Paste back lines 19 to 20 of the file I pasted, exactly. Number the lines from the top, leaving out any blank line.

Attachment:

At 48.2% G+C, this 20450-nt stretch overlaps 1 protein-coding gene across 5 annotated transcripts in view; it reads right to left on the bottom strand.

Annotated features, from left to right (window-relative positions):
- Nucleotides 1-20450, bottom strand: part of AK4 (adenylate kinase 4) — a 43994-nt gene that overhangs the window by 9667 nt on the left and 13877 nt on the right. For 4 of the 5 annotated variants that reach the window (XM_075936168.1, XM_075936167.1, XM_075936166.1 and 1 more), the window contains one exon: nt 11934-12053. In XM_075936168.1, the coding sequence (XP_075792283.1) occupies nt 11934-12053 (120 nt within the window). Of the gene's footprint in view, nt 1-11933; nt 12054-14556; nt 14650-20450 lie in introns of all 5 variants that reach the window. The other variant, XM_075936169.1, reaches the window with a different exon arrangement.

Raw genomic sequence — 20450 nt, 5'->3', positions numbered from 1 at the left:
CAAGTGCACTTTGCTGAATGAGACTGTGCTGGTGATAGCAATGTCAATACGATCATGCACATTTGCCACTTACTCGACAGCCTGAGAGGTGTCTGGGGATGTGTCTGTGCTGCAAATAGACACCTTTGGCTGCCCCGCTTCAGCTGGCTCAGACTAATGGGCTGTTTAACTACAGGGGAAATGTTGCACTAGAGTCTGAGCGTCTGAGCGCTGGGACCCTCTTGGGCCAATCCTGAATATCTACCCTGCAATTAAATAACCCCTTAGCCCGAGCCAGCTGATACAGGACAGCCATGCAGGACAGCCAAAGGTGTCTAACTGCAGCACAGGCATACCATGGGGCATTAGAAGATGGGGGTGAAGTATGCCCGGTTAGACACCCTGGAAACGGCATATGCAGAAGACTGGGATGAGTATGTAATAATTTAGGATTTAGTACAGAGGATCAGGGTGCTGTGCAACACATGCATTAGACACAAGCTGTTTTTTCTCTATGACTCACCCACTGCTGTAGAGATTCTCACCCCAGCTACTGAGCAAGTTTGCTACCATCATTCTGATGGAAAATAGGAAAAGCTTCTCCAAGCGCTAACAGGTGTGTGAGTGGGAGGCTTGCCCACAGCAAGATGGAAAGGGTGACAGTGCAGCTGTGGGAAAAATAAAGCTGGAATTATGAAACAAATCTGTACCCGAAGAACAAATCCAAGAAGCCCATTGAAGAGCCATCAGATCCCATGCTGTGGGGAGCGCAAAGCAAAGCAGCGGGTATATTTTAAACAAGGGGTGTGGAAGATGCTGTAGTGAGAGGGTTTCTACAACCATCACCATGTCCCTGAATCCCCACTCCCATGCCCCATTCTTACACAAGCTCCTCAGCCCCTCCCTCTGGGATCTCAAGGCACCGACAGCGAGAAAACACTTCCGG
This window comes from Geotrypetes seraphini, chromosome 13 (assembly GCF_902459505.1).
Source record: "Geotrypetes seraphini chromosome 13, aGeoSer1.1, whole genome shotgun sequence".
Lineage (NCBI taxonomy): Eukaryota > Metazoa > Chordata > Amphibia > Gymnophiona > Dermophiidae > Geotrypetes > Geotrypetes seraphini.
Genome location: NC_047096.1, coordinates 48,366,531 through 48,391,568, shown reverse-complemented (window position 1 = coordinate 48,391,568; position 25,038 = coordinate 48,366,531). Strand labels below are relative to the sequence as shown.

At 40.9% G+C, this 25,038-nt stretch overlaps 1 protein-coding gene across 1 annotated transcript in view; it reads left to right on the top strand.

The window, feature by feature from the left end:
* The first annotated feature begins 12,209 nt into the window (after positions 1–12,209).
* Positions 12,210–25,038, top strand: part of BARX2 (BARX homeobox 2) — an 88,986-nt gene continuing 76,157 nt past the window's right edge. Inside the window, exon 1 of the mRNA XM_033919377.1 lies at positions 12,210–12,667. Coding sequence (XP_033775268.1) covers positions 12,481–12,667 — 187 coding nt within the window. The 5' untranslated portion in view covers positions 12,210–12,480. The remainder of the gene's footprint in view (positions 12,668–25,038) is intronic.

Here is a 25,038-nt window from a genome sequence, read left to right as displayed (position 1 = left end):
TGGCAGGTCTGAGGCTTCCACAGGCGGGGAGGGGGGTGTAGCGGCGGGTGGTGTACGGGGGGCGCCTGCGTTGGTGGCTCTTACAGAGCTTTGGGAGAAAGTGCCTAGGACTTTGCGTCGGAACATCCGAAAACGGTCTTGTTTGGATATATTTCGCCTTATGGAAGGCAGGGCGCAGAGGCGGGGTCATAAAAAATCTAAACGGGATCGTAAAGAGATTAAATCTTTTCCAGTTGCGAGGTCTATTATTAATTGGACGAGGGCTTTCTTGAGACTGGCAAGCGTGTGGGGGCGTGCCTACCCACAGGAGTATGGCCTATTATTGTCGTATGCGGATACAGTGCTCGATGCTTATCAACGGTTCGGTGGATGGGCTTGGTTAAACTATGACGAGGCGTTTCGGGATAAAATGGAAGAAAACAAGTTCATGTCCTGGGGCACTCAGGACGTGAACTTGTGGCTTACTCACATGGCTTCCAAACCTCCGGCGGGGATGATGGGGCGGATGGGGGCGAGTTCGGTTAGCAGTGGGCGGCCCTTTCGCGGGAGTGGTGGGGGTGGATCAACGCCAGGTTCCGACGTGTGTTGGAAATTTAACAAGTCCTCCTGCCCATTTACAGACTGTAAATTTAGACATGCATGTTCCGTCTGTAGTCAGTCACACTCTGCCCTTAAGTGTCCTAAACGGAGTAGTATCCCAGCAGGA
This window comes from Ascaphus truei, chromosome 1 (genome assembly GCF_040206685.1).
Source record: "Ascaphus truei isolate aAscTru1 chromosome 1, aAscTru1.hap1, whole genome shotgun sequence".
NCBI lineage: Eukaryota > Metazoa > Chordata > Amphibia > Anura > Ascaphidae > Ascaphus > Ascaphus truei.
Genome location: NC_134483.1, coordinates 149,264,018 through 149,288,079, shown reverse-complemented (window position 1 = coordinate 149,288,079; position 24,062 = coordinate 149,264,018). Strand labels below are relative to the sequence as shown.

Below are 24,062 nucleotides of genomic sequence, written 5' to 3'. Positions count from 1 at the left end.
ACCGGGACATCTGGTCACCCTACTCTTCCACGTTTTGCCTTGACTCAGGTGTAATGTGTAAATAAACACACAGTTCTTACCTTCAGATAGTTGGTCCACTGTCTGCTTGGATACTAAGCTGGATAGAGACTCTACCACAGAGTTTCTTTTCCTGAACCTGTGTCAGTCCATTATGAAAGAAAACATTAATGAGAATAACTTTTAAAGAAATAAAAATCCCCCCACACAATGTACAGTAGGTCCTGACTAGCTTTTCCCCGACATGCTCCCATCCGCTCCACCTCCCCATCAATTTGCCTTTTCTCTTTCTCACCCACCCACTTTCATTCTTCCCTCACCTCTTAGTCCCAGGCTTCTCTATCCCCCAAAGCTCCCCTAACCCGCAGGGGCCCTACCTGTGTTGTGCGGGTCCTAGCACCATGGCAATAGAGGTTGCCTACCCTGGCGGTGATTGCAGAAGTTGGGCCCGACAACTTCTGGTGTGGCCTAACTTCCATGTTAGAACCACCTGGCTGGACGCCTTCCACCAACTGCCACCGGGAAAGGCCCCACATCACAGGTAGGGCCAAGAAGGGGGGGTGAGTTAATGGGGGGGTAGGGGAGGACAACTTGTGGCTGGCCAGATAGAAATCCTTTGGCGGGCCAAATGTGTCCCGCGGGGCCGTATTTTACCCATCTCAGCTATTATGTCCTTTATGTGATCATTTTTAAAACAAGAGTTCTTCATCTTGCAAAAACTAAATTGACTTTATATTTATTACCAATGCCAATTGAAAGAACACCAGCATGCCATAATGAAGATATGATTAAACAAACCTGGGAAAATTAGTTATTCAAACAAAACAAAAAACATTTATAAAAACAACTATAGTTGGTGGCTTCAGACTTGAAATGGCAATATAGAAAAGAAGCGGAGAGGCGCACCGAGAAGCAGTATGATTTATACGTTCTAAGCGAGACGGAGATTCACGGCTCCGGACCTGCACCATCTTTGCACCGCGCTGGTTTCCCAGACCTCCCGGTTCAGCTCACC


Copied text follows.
Genome location: NC_134483.1, coordinates 149,264,018 through 149,288,079, shown reverse-complemented (window position 1 = coordinate 149,288,079; position 24,062 = coordinate 149,264,018). Strand labels below are relative to the sequence as shown.

Below are 24,062 nucleotides of genomic sequence, written 5' to 3'. Positions count from 1 at the left end.